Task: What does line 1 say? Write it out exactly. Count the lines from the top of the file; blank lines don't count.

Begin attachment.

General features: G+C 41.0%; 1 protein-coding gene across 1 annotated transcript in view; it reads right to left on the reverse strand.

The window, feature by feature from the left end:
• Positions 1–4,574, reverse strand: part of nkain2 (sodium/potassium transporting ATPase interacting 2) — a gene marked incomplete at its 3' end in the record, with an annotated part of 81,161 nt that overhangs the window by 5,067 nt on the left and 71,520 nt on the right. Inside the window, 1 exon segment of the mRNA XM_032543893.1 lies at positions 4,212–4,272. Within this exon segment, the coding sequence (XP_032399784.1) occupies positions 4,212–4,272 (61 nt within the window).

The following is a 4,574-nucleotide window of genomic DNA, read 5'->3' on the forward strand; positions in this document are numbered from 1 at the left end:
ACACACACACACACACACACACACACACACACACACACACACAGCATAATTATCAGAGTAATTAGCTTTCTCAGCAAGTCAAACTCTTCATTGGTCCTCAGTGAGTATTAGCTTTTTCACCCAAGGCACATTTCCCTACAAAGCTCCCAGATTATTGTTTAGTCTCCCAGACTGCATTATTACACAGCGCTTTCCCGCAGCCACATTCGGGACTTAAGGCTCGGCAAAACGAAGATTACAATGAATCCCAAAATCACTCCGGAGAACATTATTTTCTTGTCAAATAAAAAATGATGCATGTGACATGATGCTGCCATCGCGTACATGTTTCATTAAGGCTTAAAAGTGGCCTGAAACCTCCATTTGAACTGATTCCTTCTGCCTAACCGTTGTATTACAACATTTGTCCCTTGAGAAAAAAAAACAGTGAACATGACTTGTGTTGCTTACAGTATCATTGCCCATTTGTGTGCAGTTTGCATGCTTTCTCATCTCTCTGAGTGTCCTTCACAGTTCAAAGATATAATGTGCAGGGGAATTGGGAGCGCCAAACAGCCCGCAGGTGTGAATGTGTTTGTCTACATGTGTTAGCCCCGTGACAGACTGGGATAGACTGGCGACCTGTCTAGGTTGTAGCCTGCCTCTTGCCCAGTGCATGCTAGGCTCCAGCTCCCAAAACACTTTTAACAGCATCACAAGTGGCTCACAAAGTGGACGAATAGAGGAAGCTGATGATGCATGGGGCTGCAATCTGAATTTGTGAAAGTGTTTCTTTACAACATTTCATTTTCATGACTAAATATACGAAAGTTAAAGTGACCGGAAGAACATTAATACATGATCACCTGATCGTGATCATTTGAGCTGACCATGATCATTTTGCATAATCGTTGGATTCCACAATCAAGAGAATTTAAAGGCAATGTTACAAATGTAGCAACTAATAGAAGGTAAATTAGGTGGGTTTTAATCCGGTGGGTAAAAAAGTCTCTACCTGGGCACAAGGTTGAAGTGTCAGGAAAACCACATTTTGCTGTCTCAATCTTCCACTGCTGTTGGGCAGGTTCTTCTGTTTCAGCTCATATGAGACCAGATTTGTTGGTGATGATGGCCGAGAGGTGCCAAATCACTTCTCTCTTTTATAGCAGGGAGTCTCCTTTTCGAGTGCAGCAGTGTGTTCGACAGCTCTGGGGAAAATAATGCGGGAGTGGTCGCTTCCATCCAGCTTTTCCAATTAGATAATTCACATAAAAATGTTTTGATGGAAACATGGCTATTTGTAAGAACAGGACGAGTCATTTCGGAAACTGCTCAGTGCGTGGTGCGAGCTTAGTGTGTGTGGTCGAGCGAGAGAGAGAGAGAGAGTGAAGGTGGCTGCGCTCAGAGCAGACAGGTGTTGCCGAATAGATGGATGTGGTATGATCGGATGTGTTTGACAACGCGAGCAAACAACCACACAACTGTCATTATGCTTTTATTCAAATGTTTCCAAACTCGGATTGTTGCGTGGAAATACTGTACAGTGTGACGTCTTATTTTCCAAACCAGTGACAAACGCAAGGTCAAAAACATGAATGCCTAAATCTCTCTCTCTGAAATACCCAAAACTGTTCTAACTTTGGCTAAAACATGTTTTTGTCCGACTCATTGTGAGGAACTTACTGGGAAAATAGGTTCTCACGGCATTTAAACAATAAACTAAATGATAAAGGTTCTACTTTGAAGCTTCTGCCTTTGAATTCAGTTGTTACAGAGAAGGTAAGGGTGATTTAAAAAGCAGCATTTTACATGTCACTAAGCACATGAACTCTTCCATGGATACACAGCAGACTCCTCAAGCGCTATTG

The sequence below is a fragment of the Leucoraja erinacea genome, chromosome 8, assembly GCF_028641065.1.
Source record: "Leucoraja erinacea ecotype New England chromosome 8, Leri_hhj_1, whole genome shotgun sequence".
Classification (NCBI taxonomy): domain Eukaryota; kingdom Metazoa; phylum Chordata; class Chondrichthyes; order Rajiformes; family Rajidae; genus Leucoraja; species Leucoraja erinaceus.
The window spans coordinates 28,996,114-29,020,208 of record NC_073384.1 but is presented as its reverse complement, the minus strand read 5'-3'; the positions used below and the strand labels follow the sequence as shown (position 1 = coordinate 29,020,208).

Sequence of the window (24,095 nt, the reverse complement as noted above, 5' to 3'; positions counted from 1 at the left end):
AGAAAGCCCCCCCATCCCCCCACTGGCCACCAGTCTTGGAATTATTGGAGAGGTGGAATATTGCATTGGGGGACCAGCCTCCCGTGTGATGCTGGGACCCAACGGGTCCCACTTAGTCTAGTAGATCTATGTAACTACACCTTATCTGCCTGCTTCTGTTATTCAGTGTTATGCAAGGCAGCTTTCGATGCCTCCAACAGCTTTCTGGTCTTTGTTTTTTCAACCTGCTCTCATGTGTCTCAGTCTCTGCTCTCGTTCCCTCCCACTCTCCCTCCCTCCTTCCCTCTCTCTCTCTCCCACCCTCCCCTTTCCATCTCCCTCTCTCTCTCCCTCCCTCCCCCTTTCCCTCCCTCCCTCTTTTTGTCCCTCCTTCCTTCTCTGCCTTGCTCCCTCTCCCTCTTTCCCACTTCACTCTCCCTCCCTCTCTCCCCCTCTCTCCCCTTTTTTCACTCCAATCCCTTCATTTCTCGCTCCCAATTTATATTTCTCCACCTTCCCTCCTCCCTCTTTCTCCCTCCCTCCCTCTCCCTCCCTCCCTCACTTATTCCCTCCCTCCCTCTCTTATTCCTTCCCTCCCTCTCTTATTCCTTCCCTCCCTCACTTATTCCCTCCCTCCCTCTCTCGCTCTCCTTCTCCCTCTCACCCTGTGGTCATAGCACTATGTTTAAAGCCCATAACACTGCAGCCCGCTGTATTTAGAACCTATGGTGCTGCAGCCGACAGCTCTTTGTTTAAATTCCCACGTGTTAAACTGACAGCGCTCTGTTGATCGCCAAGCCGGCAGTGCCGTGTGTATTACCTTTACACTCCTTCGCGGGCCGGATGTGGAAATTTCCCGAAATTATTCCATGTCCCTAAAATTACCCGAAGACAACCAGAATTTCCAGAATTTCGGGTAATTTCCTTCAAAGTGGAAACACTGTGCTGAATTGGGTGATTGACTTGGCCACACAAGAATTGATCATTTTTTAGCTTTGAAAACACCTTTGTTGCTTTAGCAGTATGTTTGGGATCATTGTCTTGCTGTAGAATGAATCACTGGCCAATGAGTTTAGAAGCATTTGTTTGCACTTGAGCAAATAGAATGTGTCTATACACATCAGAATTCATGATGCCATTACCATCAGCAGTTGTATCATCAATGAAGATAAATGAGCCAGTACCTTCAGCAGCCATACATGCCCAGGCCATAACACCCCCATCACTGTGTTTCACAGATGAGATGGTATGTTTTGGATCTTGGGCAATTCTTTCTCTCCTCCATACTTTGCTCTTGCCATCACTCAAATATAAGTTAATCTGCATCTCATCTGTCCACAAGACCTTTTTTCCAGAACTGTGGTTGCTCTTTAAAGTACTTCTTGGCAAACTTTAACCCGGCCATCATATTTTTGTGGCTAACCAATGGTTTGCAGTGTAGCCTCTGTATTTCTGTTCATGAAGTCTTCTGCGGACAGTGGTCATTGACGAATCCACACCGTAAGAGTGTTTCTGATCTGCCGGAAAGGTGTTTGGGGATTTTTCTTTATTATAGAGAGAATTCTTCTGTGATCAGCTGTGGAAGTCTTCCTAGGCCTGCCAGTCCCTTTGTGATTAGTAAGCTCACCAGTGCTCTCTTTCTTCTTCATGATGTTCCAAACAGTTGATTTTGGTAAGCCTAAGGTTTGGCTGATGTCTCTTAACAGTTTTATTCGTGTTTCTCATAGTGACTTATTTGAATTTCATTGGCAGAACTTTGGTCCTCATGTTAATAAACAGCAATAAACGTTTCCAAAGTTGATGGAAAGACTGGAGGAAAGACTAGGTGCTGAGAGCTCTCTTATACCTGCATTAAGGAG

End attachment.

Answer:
General features: G+C 41.0%; 1 protein-coding gene across 1 annotated transcript in view; it reads right to left on the reverse strand.